July 3, 2008

Frankenstein and Fiancée Re-Released

James Whale’s Frankenstein (1931) and Bride of Frankenstein (1935) are currently enjoying a new theatrical release (as of June 25) in France, accompanied by new, beautifully designed computer-colored posters.

Critic Jean-Baptiste Morain of Les Inrocks notes that “Eighty years after they were made, these two popular and legendary works still fascinate thanks to their principal actors, Boris Karloff and Elsa Lanchester… and their expressionistic imagery of leaning sets, painted backdrops and chiaroscuro.”

On Critikat.com, Vincent Avenel celebrates James Whale’s influence on the horror genre, Boris Karloff’s performance as the “desperately naïve and inexperienced monster¨, and Jack Pierce’s “eternally recognizable” makeup. Fellow critic Clément Graminiès admires the “eccentric” director James Whale and his “highly subversive treatment of the subject matter.

Virgile Dumez of Allo-Ciné, reviewing Bride of Frankenstein, writes, “Wandering like ghosts in giant castles, through foggy cemeteries and down into cobwebbed crypts, the characters are all seeking love or some form of recognition, only to find death and incomprehensionThe Bride of Frankenstein remains the undisputed masterpiece of Universal Studios… (and) a major masterpiece of gothic cinema”.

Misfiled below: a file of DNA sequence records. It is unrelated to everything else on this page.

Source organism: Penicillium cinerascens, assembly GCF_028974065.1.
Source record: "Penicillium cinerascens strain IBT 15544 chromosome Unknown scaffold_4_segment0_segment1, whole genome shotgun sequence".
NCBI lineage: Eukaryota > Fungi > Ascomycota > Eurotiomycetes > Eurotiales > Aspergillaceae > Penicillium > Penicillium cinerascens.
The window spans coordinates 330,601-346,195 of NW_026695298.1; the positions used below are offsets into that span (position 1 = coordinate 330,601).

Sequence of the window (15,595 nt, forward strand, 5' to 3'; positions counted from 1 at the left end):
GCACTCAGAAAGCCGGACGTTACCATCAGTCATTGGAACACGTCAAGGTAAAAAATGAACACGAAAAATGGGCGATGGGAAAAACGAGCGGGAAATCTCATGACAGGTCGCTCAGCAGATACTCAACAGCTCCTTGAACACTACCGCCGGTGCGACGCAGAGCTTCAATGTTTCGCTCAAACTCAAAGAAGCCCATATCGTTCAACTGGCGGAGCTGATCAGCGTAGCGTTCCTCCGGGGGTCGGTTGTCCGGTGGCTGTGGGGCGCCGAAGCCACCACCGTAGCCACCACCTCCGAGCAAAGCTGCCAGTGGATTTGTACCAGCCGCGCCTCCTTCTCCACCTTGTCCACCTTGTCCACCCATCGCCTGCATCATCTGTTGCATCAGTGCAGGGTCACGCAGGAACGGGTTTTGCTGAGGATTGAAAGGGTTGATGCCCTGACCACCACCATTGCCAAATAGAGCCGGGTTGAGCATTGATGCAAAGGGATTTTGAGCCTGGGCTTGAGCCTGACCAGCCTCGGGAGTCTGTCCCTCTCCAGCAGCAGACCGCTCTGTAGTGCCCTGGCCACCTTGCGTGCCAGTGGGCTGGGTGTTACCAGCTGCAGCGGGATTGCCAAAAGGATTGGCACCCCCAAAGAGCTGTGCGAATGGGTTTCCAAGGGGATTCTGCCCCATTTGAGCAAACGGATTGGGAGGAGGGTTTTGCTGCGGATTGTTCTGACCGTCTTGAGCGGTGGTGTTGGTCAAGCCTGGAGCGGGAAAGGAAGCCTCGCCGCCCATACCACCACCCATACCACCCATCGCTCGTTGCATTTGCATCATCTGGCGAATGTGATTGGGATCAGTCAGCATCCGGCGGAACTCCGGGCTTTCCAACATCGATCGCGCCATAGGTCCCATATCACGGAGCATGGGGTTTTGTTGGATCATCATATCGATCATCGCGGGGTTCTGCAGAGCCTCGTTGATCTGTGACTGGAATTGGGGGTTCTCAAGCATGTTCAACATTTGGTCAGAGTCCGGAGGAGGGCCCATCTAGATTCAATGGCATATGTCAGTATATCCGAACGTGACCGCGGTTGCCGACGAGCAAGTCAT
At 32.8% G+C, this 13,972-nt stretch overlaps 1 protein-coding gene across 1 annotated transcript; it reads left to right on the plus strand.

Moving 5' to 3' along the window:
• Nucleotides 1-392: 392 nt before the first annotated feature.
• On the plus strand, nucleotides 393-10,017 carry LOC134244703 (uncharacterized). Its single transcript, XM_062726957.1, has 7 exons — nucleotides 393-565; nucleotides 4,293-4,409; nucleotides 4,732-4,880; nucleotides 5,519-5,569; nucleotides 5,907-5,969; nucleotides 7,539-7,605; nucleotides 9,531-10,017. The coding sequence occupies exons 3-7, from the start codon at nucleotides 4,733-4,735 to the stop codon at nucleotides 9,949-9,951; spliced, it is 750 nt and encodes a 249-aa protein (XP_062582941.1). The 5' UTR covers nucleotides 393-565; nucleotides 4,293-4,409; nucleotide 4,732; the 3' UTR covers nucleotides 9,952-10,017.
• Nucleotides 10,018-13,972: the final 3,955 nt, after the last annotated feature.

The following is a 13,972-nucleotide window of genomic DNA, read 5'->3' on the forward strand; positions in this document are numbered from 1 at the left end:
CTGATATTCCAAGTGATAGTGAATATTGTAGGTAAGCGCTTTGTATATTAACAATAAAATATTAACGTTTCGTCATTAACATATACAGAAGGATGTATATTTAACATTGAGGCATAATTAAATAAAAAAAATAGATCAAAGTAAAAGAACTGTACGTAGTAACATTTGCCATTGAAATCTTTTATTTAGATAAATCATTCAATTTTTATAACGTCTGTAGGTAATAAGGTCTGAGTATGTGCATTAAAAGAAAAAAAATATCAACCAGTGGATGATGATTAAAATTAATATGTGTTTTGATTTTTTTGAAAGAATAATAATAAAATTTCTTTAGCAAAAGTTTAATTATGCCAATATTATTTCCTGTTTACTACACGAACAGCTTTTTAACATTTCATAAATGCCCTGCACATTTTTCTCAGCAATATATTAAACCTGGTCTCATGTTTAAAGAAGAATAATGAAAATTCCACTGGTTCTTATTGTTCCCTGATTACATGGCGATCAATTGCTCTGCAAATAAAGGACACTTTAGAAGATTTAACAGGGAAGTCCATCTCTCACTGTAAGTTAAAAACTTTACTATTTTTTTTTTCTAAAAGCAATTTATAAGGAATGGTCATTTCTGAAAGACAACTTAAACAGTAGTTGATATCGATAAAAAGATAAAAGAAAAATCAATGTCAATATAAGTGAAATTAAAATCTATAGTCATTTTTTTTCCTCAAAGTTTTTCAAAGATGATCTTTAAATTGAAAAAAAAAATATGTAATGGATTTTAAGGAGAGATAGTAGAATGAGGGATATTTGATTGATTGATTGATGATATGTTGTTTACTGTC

Another James Whale classic, The Invisible Man (1933) gets its French theatrical re-release in August.


The films are distributed by Carlotta Films of Paris.

A follow-up: More reviews of the French re-release.


7 comments:

glass said...

damn those are gorgeous! are there higher res versions available out there?

rob! said...

those are nice posters. tho i can think of some other ones that might've worked, too...

Karswell said...

Really stunning posters... classy even!

Pierre Fournier said...

Yes, very classy. Good design and good use, for once, of computer colored photos.

Glass: These were lifted from the web. They appear, In France, in newspapers and magazines. I have found no mention of the posters being offered up for sale.

Max the drunken severed head said...

Time to move to France...

If only they'd re-release those films to theaters here in the US!
Aaaarrrrrggggggghhhhhhhh!!!!

Pierre Fournier said...

Paris has more movie houses than any other Western city, and older films play on big screens all the time. I remember seeing The Mask of Fu Manchu on a big screen in Paris, in 1971.

I have found some more great reviews of this re-release and I'll be posting excerpts shortly.

Anonymous said...

Please, please, let us know if you hear anything about these awesome posters coming up for sale.

And keep up the great work on this site. It's a real treasure!